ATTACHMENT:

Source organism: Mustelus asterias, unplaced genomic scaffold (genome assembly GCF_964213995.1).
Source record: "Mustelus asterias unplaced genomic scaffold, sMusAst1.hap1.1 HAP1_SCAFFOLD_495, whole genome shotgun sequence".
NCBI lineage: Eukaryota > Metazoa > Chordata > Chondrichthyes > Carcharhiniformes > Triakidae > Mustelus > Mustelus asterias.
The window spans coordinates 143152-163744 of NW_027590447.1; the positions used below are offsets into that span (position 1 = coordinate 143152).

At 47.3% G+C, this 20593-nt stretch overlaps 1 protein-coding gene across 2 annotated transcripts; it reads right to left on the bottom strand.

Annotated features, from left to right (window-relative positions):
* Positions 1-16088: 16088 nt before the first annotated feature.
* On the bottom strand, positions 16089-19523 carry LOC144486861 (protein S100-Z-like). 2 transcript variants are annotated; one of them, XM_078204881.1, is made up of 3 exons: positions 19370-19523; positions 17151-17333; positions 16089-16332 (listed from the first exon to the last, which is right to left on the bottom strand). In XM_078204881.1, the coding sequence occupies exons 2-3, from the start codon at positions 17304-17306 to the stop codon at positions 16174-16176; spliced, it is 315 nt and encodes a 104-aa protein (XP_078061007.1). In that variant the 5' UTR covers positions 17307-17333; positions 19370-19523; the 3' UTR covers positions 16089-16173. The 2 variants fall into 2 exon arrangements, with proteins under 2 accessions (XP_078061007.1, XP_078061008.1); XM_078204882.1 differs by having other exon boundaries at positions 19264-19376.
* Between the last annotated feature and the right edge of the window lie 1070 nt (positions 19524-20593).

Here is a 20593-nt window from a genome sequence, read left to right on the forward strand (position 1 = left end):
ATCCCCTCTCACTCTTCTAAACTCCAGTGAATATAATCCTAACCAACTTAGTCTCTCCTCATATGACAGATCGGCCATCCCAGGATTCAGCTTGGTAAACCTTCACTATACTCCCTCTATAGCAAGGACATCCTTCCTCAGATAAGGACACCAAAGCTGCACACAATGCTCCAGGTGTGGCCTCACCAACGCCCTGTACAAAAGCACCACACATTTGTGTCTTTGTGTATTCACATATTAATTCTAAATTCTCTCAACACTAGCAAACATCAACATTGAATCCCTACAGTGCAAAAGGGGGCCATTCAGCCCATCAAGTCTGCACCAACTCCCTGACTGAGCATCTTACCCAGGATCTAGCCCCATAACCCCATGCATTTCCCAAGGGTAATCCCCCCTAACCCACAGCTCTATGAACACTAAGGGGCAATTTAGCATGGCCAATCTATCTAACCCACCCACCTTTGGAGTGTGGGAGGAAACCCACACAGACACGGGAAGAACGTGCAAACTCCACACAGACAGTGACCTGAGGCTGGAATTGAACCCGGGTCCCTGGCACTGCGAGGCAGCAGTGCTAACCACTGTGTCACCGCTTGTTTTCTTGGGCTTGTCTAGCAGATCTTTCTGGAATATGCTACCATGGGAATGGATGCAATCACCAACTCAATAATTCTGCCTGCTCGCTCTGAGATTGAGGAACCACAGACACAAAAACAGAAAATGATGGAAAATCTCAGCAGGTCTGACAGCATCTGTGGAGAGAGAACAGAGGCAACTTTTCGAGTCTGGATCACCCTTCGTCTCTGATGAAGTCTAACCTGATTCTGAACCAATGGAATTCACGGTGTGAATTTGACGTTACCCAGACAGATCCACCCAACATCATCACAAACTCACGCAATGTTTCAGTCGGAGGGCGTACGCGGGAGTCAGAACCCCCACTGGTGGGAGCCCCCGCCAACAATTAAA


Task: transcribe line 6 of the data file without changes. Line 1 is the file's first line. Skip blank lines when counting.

Annotated features, from left to right (window-relative positions):